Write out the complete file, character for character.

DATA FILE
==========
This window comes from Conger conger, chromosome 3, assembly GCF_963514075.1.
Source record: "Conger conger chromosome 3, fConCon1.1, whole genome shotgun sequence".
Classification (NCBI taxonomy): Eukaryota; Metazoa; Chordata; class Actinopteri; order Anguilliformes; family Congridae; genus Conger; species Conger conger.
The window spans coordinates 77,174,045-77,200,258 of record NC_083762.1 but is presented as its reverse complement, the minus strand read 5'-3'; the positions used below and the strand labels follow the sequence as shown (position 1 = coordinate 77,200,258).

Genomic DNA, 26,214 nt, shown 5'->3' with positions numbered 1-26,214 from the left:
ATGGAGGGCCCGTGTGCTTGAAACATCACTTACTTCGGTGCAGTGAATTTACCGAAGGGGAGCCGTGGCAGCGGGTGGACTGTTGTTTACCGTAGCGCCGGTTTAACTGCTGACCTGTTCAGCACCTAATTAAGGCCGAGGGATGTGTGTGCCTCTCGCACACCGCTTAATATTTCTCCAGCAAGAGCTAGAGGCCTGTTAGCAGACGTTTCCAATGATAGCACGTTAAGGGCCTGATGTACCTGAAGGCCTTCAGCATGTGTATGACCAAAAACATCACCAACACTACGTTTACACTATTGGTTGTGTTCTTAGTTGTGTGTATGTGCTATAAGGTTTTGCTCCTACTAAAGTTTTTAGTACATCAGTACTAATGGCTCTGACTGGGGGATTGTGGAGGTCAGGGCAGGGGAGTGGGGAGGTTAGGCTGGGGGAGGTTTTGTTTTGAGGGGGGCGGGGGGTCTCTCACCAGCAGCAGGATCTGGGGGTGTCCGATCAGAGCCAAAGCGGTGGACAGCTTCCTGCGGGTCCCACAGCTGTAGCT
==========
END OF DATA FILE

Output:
This window comes from Conger conger, chromosome 3, assembly GCF_963514075.1.
Source record: "Conger conger chromosome 3, fConCon1.1, whole genome shotgun sequence".
Classification (NCBI taxonomy): Eukaryota; Metazoa; Chordata; class Actinopteri; order Anguilliformes; family Congridae; genus Conger; species Conger conger.
The window spans coordinates 77,174,045-77,200,258 of record NC_083762.1 but is presented as its reverse complement, the minus strand read 5'-3'; the positions used below and the strand labels follow the sequence as shown (position 1 = coordinate 77,200,258).

Genomic DNA, 26,214 nt, shown 5'->3' with positions numbered 1-26,214 from the left:
ATGGAGGGCCCGTGTGCTTGAAACATCACTTACTTCGGTGCAGTGAATTTACCGAAGGGGAGCCGTGGCAGCGGGTGGACTGTTGTTTACCGTAGCGCCGGTTTAACTGCTGACCTGTTCAGCACCTAATTAAGGCCGAGGGATGTGTGTGCCTCTCGCACACCGCTTAATATTTCTCCAGCAAGAGCTAGAGGCCTGTTAGCAGACGTTTCCAATGATAGCACGTTAAGGGCCTGATGTACCTGAAGGCCTTCAGCATGTGTATGACCAAAAACATCACCAACACTACGTTTACACTATTGGTTGTGTTCTTAGTTGTGTGTATGTGCTATAAGGTTTTGCTCCTACTAAAGTTTTTAGTACATCAGTACTAATGGCTCTGACTGGGGGATTGTGGAGGTCAGGGCAGGGGAGTGGGGAGGTTAGGCTGGGGGAGGTTTTGTTTTGAGGGGGGCGGGGGGTCTCTCACCAGCAGCAGGATCTGGGGGTGTCCGATCAGAGCCAAAGCGGTGGACAGCTTCCTGCGGGTCCCACAGCTGTAGCT